Wednesday, February 9, 2022

More From Canada


Jordan Peterson had a conversation on February 5, a few days ago, with Dr. Julie Ponesse.  The conversation is entitled Oh, Canada. 

Who is Dr. Ponesse?

Dr. Julie Ponesse has a PhD in Philosophy (Western, 2008) with areas of specialization in ethics and ancient philosophy.

She has a Masters in Philosophy with Collaborative Specialization in Bioethics from the University of Toronto and a Diploma in Ethics from the Kennedy Institute of Ethics at Georgetown University.

Dr. Ponesse has published in the areas of ancient philosophy, ethical theory, and applied ethics, and has taught at universities in Canada and the US for 20 years.

In the fall of 2021, Dr. Ponesse saw her academic career of 20 years fall apart after she refused to comply with a Canadian university's COVID vaccine mandate.

The conversation covered covid policies, Joe Rogan, the value of free speech, etc.  Mostly they discussed the Canadian trucker protest and the childish, immature prime minister of Canada – Peterson continues to be quite biting regarding this nothing of a puppet.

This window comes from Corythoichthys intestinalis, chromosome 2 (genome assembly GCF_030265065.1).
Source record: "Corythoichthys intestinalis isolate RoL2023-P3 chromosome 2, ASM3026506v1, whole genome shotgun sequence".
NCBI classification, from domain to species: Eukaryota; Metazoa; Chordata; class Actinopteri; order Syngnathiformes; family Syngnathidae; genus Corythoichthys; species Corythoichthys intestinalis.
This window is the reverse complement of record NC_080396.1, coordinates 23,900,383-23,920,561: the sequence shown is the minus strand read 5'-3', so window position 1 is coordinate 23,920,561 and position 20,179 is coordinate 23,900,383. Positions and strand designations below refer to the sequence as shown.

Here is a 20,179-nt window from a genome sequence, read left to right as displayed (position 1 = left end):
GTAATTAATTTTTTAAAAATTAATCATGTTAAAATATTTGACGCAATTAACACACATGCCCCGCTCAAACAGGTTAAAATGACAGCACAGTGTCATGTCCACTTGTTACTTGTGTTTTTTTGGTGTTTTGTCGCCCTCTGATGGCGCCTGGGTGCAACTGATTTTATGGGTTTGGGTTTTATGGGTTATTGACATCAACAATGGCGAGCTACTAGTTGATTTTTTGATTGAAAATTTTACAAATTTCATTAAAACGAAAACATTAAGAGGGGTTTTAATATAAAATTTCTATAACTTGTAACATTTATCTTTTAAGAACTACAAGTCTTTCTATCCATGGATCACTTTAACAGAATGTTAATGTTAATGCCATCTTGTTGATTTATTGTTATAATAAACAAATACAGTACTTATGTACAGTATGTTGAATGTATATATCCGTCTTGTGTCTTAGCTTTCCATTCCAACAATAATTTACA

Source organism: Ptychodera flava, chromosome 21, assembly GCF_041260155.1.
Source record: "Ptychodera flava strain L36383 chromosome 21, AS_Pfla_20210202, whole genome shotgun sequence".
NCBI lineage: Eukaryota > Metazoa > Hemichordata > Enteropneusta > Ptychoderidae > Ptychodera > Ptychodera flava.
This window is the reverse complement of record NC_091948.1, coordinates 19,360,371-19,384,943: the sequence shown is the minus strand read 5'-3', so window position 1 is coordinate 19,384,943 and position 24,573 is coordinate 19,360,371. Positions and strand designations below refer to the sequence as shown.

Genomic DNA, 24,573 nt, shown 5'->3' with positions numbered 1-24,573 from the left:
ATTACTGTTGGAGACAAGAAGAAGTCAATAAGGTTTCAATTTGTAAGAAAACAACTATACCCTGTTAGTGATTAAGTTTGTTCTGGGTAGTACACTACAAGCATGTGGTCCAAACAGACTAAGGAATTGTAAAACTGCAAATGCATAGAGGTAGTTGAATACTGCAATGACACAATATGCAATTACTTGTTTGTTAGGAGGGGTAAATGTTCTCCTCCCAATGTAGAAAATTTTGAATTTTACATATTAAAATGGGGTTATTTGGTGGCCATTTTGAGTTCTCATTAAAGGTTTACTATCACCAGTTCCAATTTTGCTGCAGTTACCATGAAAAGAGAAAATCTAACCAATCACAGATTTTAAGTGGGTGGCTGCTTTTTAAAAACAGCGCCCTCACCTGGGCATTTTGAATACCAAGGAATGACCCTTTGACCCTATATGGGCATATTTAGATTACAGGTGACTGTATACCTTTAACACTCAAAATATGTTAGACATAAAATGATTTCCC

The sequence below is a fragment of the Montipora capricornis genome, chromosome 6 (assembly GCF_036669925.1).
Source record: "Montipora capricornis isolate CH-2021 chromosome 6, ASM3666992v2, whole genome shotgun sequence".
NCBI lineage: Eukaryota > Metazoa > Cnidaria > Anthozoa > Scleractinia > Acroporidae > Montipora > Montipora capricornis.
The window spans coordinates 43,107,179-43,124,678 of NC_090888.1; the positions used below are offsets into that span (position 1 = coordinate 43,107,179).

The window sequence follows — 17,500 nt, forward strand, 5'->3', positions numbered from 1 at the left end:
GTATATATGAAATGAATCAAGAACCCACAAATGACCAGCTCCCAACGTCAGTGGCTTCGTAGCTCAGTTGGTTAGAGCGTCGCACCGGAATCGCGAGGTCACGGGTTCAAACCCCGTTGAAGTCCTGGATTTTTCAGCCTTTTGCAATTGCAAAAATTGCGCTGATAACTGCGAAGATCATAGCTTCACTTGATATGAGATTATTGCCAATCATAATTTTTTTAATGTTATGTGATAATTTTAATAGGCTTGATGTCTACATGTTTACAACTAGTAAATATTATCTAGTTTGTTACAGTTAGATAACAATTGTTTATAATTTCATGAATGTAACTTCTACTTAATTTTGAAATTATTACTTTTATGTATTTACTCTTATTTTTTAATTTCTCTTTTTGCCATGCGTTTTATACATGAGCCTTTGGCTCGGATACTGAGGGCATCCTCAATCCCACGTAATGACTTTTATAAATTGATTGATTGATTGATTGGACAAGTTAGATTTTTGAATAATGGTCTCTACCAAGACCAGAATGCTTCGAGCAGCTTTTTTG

In response to her being fired because she refused an experimental jab as a condition of employment, she posted this short five-minute video for her first-year ethics students, closing it with just one question for them to consider.  The answer is simple for anyone with a mind and with a heart.  Alas, for much of humanity, and for all of the people leading politics, media, universities, and technology…well, the answer is simple as well.

Serving God (knowingly or not) or serving Satan.  Depending on who one serves, the simple answer is different.


Here is another short video of Dr. Ponesse speaking to the crowd in Ottawa.  Unlike her cowardly prime minister, she had the courage to engage with the truckers and their supporters firsthand.


  1. For the benefit of those of us who do not have convenient access to video resources, can you tell us what that closing question was?

    1. Her question (during which she almost broke down, understandably):

      When a person has done the same job to the satisfaction of her employer for twenty years, is it right or is it wrong for them to suddenly demand that they submit to an unnecessary medical procedure in order to keep their job?

      In this case, the procedure is an injection of a substance that has not been fully tested for safety. It has not yet been shown to be effective. It is designed to prevent an illness that poses little threat to the employee. The employee is not allowed to ask questions, she may only submit to the procedure or be fired.

      To my first-year students, is this right or is this wrong?